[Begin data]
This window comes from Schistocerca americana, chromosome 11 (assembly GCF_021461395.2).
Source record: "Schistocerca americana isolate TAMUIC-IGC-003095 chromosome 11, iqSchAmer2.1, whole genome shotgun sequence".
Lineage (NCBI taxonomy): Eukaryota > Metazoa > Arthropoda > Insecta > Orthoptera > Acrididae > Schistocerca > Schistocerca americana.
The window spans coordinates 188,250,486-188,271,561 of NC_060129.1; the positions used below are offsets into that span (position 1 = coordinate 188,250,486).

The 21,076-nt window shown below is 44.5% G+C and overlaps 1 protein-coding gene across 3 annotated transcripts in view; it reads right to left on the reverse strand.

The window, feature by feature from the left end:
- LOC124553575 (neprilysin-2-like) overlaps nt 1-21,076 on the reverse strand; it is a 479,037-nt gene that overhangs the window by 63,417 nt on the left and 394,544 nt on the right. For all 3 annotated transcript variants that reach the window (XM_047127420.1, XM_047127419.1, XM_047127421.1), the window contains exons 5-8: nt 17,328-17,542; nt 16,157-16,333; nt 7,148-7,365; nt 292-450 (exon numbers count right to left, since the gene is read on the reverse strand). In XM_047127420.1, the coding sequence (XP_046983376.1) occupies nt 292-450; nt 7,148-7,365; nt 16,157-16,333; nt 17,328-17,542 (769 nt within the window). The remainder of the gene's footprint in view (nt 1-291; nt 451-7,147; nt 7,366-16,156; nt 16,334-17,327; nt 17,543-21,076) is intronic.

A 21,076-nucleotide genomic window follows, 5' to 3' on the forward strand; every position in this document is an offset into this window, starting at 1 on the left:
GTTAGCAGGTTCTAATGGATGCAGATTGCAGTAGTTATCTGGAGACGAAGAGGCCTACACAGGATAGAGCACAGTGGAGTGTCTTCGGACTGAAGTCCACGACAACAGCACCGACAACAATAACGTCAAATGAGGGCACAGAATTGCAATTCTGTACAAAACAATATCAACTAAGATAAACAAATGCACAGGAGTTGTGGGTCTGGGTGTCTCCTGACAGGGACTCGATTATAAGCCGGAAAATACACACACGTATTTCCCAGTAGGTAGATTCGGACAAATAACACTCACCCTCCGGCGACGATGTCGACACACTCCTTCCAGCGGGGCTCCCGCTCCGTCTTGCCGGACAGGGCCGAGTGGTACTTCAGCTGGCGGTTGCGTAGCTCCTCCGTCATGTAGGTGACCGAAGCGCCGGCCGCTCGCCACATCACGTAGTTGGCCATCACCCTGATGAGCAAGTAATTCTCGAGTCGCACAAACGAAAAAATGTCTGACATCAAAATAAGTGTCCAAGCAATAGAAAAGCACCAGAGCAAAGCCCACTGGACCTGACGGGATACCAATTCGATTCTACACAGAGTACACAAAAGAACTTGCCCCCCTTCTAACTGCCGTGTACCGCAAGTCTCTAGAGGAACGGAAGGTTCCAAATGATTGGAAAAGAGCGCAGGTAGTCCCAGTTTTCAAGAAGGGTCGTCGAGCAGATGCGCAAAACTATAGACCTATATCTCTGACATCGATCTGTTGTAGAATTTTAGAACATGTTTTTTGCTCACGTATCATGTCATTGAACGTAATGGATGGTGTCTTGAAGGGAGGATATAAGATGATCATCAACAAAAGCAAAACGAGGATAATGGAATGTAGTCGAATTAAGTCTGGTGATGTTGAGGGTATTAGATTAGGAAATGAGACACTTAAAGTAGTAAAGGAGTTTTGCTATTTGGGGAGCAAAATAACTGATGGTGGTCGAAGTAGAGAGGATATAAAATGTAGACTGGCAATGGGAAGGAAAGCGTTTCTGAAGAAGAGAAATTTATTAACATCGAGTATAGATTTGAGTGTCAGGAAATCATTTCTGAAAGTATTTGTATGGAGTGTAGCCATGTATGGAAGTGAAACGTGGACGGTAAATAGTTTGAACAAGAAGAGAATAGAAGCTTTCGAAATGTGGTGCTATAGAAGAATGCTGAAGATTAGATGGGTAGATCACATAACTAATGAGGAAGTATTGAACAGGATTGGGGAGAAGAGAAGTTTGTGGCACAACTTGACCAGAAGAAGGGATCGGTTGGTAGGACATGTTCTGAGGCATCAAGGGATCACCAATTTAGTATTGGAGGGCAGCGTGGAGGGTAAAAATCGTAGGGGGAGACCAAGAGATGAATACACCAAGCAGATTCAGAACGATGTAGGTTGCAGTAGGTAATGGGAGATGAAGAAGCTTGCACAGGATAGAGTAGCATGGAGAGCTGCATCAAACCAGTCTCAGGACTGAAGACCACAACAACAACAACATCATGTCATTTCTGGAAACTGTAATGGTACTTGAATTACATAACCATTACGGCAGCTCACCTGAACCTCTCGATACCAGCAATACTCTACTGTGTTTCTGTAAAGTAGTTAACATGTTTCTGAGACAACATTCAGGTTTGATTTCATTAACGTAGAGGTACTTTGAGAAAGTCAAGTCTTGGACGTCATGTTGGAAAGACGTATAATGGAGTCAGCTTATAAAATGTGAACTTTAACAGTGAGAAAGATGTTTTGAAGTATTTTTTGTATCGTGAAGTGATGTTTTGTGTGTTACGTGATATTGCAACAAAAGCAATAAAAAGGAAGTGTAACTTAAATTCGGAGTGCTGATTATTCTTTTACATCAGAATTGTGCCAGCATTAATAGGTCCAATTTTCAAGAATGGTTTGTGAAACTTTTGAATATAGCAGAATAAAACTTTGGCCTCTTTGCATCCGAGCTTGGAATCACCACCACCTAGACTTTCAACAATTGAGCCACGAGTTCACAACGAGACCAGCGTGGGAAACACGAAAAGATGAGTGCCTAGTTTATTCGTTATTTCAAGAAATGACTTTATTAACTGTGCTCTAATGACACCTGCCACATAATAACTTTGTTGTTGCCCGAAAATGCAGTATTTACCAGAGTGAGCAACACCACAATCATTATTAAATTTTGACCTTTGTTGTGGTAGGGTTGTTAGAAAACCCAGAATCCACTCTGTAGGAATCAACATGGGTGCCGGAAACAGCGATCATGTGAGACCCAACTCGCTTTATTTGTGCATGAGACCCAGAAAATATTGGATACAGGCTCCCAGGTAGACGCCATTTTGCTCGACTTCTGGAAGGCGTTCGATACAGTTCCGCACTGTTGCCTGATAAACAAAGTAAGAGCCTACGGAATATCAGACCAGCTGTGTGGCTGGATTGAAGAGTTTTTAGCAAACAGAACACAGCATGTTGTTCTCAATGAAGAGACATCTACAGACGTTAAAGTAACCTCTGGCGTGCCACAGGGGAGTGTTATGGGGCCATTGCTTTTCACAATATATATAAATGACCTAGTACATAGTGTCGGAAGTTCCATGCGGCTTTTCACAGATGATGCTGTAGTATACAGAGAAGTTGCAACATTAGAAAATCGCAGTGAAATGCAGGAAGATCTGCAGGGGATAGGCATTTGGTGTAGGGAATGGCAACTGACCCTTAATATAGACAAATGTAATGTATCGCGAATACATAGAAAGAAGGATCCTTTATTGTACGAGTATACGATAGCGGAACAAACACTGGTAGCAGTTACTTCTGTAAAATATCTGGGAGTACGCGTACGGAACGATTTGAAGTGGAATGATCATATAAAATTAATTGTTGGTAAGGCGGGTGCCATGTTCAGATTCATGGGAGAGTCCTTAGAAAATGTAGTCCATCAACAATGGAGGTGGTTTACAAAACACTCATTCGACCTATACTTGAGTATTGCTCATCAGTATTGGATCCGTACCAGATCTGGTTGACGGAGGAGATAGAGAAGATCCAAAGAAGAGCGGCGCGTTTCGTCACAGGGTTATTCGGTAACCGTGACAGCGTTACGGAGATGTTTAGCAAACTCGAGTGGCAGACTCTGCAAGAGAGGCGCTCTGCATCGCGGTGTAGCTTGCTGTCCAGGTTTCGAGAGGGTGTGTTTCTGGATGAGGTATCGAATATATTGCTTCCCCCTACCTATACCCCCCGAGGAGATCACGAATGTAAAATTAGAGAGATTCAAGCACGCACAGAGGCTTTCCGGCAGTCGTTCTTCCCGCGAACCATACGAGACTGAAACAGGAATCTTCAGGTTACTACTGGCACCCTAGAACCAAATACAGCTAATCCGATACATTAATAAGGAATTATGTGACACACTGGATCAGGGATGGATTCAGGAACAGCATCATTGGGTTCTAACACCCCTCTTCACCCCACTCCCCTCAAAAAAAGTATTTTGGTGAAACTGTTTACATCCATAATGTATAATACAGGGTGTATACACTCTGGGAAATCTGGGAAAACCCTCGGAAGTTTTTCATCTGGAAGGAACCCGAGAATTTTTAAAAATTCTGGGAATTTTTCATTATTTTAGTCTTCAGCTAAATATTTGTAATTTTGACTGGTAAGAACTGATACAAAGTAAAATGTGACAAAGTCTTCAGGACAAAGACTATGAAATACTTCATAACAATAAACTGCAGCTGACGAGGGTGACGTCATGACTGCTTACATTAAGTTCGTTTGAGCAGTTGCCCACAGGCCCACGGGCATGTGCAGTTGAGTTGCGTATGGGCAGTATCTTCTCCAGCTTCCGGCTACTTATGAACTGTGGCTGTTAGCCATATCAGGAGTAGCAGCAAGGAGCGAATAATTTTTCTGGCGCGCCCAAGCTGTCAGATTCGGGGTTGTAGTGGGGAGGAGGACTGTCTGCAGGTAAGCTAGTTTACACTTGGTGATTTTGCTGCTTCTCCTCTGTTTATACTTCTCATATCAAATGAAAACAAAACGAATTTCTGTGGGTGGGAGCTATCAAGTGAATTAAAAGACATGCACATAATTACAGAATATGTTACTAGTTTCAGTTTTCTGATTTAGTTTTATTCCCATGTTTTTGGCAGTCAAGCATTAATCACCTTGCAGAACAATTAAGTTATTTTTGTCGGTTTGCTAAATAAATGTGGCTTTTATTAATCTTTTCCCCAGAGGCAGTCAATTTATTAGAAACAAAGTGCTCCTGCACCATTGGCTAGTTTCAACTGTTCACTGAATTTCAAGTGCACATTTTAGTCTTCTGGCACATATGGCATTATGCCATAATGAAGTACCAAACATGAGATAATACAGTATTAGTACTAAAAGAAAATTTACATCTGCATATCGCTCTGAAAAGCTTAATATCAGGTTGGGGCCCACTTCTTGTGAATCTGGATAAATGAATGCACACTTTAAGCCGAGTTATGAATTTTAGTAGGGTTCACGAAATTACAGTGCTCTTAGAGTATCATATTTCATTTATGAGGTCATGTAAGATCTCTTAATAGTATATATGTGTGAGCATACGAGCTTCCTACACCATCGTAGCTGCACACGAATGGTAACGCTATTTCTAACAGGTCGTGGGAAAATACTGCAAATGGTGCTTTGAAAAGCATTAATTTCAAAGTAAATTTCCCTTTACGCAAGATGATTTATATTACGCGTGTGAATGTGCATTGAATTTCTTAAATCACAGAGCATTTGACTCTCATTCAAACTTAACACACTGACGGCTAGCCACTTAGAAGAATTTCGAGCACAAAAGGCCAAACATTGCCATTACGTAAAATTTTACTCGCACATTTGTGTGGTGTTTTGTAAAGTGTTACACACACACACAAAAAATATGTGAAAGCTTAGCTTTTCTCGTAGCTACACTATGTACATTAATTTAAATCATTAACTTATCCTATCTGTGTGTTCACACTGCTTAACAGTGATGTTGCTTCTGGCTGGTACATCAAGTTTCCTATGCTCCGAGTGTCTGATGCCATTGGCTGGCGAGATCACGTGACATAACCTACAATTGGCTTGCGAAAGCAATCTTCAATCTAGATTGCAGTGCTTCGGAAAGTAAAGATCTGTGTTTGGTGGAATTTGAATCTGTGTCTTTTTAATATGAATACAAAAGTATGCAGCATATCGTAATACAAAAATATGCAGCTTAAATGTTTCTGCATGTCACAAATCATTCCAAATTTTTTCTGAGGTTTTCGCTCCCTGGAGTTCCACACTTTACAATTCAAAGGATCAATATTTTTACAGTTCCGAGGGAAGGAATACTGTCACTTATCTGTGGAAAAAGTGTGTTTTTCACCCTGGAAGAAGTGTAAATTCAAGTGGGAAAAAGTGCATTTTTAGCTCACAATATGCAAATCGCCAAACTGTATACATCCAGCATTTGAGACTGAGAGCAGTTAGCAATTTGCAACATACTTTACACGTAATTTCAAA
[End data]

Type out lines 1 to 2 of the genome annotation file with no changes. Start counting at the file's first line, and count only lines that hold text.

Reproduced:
This window comes from Schistocerca americana, chromosome 11 (assembly GCF_021461395.2).
Source record: "Schistocerca americana isolate TAMUIC-IGC-003095 chromosome 11, iqSchAmer2.1, whole genome shotgun sequence".